Any tips on game/map design? Like things to avoid doing? I might just need to finish up the map and post a photo of it so you experts can actually see it, instead of general assumptions.
The best advice on this will come from the board’s various map-making people, like Imperious Leader. I’ve never made wargaming maps, but here are a few thoughts for whatever they’re worth.
I personally prefer area-movement maps (like in most of the A&A games) over squares and hexes. They look more natural to me and better suited (in my opinion) to games that operate at the global/strategic level. This is due to the fact that, at that level, things like combat and movement and the depiction of the military forces involved occur at a very high level of abstraction – so it doesn’t seem like a good fit to combine this abstraction with the kind of fine-scale movement tracking that hexes offer. Hexes, to me, only work well for large-scale actions when tracking is a central game element, such as in hunt-the-Bismarck type games. On another point, I find it annoying that hexes only allow straight-line movement in six of the eight main compass directions. Hexes are better than squares in that regard (since squares only allow straight-line movement in four directons), but they still don’t permit movement in one of the two diagonal axes.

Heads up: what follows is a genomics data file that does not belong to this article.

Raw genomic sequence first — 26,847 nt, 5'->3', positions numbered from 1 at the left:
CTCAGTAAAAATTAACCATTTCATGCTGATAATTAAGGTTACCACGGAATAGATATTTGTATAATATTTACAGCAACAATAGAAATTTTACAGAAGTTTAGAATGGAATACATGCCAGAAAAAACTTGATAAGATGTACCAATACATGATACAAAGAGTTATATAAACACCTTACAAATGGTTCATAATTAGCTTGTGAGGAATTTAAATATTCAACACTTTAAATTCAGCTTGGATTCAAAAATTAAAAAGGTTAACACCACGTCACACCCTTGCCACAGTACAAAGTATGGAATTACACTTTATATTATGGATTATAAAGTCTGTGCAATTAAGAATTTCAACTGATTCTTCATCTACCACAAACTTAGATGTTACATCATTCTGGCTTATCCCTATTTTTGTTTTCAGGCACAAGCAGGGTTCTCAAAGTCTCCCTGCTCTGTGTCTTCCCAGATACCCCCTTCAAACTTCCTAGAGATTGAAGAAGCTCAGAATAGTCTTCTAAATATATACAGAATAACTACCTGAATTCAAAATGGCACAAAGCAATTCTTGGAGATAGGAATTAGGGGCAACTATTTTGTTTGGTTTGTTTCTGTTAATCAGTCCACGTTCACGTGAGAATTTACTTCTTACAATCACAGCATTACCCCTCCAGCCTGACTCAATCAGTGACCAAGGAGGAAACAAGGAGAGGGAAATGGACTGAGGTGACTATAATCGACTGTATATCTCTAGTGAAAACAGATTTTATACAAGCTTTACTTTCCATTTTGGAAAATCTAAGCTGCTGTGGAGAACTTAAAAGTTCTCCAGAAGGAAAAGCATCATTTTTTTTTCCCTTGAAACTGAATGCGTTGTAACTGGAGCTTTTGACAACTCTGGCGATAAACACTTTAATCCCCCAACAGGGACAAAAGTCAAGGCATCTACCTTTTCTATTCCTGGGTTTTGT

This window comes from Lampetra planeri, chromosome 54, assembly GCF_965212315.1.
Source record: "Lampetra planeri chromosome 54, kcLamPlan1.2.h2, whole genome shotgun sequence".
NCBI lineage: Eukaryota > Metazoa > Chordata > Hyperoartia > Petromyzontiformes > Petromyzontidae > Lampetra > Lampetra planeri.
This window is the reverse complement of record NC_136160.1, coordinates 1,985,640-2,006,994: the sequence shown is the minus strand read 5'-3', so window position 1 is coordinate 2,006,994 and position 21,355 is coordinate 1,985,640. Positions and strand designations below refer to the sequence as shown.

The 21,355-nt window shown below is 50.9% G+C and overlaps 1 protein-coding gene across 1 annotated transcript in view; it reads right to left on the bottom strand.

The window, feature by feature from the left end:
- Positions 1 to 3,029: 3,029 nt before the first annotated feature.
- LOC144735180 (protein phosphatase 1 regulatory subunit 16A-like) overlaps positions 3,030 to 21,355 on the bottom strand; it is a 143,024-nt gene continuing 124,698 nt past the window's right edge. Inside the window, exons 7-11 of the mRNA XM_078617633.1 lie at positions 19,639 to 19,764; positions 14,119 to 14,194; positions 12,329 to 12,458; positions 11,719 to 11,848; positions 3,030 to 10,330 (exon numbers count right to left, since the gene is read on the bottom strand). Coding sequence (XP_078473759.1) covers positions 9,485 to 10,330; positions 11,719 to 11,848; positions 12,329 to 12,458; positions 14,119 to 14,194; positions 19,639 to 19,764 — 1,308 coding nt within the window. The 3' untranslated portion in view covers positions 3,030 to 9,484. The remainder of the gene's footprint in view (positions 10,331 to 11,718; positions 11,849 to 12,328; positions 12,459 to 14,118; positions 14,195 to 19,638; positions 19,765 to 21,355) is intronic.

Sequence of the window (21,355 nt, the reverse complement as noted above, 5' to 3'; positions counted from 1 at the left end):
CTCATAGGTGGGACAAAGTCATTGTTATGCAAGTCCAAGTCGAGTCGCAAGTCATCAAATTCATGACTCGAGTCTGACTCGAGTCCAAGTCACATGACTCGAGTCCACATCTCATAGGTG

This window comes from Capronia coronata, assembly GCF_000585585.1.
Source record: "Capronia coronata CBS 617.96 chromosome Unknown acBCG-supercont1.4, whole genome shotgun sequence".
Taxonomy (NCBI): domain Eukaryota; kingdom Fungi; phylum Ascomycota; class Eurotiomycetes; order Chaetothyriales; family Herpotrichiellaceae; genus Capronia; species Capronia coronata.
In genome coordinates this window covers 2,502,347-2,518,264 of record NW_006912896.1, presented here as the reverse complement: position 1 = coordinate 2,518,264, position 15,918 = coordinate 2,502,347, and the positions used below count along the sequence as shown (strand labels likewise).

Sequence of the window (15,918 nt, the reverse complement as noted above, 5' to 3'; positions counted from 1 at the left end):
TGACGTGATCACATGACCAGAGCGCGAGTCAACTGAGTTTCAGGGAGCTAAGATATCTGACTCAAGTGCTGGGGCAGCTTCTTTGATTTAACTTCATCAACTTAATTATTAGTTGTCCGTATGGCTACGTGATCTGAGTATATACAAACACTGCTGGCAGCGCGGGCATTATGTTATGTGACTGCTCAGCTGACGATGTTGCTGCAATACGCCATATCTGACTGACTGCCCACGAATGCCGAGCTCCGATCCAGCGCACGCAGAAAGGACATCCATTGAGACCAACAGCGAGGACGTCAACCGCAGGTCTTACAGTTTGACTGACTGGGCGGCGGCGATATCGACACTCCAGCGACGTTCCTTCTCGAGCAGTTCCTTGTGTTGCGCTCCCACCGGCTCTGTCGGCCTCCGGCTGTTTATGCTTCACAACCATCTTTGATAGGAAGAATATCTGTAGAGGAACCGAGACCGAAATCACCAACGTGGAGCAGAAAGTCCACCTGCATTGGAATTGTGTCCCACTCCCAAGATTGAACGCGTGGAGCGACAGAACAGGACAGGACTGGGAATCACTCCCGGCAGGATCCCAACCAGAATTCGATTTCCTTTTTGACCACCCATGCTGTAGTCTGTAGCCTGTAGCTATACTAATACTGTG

One idea you might want to consider, on the issue of map zone size adequacy, is to use a split-representation system along the lines of the “task force markers” that were used in the original A&A Pacific game. In such a system, the plastic sculpts corresponding to a particular group of forces are placed off the game map (on a side table) rather than on the map, along with a small numbered identifying marker. A corresponding marker is placed on the map to mark the position of the force group. That way, the map sections only need to be big enough to accommodate these small markers rather than a pile of sculpts, and you only need to move the markers from position to position rather than the sculpts.
As a further refinement, you can even use this system (if you’re so inclined) to introduce partial blinding into the game. This involves keeping your map markers face-down until they make contact with enemy markers (which are also face down). Before the markers make contact (at which point they are both turned face up), each side knows the composition of the enemy’s various forces (seen via the groups of off-the-board sculpts) and the position of the enemy’s various forces (seen via the map markers), but remains unaware of which group of sculpts corresponds to which map marker. This makes possible the element of surprise, which is absent in a conventional A&A game in which you can always see every detail of the enemy’s forces. The old Stratego game works a bit like that, in the sense that you know what pieces the enemy has and you know where on the board the enemy has pieces, but you don’t know the specific unit type of each piece until you make contact with it.